In the real world, drafting is about riding behind another cyclist to cut wind resistance and go faster - and you can take advantage of the same technique in Zwift!
Drafting in Zwift increases your speed while you stay behind another rider. So if you're going 25 kph at 200 w while on your own, you may go 30 kph at 200 w if you're drafting another rider (these numbers are purely for illustration).
Drafting does not reduce the resistance on a smart trainer nor affect your wattage. These are separate measurements/mechanics.
How do I know if I'm drafting?
If you're doing a regular ride and are close behind another cyclist, you will draft them. If you're in danger of falling out of the slipstream, you'll see the "Close the Gap" message below your main status box in the middle of your screen.
Are there circumstances where I won't draft?
You're not allowed to draft in the following circumstances:
- You're doing a structured workout.
- You're riding a TT (Time Trial) or Tri (Triathlon) bike.
Q: Why do I have to put out the same amount of wattage when I'm drafting to keep up with the lead rider I'm drafting?
A: Speed in Zwift is calculated based on a number of factors and primarily driven by wattage. In other words, if your wattage drops, your speed will too. You may be able to put out slightly less wattage and keep pace, but if your lead rider's pace increases, you'll have to increase pace to keep up as well. Just like in real life.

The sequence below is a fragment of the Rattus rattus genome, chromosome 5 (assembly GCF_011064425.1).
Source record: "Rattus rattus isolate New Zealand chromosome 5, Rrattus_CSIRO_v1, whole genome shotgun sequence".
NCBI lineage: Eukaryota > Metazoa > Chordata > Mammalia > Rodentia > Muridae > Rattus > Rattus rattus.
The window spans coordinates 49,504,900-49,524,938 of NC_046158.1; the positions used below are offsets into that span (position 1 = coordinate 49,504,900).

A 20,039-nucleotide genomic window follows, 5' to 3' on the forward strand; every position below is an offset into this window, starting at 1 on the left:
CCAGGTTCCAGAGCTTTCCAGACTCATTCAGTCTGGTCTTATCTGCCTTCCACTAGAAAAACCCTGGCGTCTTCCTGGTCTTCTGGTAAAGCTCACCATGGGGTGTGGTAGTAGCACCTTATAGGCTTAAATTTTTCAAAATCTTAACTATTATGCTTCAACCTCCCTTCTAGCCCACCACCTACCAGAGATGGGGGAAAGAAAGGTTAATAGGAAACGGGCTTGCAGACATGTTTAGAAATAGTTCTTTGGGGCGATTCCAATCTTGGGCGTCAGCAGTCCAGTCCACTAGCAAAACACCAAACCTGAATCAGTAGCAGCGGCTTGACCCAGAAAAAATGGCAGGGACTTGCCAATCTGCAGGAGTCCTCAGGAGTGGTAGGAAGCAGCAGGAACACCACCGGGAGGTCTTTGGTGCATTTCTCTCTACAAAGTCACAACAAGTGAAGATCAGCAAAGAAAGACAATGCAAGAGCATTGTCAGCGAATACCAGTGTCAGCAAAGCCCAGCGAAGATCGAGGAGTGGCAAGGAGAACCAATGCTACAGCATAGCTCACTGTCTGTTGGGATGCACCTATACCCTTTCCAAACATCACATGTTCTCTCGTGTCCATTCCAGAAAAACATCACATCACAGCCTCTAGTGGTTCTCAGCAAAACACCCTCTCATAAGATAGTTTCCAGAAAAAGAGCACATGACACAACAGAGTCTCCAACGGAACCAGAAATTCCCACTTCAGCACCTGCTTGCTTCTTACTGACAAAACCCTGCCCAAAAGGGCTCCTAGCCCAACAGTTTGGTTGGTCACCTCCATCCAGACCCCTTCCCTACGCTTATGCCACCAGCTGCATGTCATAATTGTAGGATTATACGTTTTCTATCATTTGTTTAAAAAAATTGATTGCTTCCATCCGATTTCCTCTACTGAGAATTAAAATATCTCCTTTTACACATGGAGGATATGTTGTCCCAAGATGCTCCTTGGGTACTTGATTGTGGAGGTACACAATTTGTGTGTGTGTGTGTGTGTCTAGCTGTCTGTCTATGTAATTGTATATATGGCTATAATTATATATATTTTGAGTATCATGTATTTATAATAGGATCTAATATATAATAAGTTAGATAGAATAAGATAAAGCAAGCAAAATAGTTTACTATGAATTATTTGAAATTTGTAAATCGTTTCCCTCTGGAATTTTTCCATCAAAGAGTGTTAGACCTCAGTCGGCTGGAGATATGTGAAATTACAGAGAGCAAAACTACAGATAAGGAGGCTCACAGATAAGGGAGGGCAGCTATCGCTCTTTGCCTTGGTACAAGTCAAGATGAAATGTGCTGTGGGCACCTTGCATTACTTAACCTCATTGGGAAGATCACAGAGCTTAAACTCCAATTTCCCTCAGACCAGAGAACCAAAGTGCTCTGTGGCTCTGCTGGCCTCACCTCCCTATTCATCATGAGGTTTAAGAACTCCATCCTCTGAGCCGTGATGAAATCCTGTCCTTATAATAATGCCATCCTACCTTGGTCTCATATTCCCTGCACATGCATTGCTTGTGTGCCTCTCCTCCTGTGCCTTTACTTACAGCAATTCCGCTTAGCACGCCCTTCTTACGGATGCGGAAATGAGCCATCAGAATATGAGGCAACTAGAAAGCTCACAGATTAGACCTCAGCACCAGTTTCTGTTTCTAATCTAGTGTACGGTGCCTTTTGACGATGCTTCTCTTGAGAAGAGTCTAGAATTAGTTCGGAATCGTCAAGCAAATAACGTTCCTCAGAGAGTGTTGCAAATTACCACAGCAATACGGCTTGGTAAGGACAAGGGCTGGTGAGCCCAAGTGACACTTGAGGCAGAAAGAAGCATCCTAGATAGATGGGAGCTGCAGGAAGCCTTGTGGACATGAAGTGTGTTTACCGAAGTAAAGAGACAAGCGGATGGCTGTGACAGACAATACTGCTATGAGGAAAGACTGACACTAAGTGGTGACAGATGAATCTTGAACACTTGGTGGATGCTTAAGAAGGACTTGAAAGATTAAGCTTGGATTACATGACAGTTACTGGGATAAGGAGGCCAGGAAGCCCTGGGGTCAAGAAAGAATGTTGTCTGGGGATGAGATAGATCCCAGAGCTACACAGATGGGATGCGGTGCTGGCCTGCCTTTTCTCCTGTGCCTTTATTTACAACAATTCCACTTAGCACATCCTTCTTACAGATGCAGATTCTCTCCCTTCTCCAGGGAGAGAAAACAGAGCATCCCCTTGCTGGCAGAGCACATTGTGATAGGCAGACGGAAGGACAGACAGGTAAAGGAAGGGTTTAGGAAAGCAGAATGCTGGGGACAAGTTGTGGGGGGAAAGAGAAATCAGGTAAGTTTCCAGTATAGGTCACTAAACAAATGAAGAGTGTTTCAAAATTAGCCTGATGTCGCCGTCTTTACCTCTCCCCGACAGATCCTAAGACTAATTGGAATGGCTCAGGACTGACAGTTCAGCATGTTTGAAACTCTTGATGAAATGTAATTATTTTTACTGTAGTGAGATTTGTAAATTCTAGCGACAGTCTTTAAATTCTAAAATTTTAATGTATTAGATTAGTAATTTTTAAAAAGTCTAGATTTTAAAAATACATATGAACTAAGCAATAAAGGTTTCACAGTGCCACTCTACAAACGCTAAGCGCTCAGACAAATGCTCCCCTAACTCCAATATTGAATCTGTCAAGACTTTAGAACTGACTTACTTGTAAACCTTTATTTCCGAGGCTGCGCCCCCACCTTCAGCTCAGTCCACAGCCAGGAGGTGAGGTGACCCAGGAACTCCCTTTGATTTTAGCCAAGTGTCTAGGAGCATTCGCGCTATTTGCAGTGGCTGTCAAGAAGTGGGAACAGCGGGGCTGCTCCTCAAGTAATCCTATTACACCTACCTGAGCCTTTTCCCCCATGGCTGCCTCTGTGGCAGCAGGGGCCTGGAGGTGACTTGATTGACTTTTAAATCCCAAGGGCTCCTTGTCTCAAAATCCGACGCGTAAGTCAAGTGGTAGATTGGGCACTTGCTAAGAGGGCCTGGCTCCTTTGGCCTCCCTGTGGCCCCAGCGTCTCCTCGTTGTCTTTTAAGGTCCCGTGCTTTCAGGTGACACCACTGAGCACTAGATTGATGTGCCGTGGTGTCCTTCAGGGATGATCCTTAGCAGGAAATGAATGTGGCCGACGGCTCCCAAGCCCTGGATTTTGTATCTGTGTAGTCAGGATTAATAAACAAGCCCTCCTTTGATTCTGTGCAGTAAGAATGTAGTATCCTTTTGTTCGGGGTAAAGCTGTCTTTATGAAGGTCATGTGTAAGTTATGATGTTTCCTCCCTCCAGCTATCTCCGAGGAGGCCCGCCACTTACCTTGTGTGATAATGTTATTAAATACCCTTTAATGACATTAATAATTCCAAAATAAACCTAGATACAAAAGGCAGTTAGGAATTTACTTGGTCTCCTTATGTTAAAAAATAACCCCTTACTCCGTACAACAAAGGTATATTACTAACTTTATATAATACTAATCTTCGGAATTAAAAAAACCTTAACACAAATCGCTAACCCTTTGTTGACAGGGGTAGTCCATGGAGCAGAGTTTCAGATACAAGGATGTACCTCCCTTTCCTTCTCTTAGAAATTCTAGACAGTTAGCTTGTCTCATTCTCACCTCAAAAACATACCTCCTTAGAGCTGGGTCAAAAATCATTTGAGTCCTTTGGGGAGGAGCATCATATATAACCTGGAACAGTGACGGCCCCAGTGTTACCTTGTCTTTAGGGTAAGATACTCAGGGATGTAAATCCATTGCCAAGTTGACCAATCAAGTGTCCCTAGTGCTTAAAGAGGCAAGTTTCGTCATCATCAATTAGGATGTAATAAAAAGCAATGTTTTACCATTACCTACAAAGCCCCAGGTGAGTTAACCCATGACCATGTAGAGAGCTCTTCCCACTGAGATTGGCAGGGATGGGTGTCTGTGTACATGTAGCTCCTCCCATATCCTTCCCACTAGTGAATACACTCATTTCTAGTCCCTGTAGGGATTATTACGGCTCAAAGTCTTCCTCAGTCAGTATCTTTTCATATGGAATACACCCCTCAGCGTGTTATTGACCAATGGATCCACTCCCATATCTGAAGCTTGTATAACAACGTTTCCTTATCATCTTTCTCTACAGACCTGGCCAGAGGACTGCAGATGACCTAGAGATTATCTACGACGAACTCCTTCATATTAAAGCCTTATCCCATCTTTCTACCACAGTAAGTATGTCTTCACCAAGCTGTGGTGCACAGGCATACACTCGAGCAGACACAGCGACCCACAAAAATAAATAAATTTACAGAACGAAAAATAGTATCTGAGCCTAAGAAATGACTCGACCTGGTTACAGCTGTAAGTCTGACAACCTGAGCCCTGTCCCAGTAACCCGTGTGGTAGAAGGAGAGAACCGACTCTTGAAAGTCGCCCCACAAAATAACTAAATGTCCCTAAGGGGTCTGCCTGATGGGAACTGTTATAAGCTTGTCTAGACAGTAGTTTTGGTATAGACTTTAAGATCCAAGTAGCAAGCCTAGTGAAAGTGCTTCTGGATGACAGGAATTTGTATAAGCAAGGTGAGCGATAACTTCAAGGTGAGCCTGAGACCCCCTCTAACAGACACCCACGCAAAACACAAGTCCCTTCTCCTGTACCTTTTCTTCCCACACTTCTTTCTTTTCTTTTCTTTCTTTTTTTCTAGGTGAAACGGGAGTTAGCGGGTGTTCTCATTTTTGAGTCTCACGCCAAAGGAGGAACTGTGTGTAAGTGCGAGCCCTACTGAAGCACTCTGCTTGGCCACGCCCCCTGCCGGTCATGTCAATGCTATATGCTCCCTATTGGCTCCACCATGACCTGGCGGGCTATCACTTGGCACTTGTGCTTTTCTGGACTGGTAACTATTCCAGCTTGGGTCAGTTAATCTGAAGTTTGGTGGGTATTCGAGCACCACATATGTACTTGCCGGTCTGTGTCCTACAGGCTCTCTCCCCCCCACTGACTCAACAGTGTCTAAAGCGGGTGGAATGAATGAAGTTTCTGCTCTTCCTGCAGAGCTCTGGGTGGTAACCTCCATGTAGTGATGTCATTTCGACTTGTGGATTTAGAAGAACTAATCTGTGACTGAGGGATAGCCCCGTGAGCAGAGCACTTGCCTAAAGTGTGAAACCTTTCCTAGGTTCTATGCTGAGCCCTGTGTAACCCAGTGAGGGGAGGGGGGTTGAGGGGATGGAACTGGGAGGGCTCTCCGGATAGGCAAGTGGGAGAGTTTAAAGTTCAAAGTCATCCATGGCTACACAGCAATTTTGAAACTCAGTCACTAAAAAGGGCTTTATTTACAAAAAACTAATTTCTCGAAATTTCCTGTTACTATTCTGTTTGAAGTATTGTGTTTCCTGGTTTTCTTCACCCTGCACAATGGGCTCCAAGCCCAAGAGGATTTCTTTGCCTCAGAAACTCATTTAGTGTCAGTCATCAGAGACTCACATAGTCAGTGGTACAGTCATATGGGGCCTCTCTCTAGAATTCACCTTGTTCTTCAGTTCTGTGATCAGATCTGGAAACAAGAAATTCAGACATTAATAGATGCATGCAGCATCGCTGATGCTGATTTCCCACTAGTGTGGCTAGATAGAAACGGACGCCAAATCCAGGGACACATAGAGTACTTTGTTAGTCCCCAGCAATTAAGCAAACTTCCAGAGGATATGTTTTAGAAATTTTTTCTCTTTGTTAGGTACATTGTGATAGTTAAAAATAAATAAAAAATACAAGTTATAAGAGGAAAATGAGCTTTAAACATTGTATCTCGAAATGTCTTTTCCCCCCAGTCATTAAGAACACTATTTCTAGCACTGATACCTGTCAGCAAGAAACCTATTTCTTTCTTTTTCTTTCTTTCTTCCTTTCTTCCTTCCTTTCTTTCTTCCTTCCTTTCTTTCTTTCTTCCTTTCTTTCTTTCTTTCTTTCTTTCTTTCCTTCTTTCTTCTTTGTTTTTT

Unless you see something VERY egregious, it's likely that there are other physics-related factors that are requiring you to maintain/increase your wattage to continue drafting.
Q: The physics/calculations of drafting in Zwift seem/feel off to me.
A: We're pretty confident in our physics: our team has extensive riding experience and literally read volumes on the subject. That being said, we're also always working to improve Zwift and are constantly reviewing our calculations, so if you have any feedback, let us know on the forums.